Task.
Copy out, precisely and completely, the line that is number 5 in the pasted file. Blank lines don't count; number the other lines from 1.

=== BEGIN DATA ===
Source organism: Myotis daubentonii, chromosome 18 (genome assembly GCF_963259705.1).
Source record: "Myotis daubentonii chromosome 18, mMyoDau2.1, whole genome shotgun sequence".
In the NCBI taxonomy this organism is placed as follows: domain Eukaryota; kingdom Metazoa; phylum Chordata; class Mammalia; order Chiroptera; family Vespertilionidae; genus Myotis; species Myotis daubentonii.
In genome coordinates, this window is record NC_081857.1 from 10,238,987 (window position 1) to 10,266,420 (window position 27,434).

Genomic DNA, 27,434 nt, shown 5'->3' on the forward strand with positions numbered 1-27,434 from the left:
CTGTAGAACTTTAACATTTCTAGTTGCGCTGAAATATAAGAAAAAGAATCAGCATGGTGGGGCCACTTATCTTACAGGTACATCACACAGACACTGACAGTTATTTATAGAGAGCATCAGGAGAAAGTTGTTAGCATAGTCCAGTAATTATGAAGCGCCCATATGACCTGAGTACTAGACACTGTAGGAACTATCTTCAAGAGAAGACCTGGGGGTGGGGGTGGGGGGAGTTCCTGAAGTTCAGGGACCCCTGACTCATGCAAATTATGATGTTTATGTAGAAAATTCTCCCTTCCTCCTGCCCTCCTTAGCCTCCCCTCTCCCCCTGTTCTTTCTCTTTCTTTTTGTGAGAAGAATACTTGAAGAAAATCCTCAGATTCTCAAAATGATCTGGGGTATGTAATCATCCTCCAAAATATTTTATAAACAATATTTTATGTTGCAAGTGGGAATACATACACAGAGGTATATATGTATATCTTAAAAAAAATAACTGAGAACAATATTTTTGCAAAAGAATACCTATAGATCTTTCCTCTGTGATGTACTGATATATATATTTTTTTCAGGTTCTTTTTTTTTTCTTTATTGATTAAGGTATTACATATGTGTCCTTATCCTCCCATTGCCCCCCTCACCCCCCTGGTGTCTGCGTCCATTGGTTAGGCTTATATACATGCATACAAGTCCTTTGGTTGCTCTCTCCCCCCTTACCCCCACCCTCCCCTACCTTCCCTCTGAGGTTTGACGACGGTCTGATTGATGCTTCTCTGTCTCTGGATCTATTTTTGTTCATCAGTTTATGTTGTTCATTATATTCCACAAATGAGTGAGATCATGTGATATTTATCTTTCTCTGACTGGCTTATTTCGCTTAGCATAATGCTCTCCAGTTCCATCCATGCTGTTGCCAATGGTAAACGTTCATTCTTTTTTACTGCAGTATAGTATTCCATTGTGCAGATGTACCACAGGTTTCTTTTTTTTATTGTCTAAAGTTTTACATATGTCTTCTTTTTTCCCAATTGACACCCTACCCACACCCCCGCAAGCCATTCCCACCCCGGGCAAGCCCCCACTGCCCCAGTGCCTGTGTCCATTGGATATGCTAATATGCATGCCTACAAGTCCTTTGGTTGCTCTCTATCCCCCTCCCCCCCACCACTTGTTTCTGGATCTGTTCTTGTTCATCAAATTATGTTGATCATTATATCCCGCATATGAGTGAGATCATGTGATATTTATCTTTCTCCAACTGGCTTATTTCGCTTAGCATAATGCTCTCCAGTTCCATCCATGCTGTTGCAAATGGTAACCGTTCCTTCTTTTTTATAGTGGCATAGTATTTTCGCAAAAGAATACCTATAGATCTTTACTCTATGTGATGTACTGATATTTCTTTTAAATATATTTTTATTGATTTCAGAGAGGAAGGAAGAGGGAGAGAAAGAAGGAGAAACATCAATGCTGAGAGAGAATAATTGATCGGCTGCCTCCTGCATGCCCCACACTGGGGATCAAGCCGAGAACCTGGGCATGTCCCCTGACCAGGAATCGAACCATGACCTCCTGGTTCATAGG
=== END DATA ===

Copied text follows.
Genomic DNA, 27,434 nt, shown 5'->3' on the forward strand with positions numbered 1-27,434 from the left: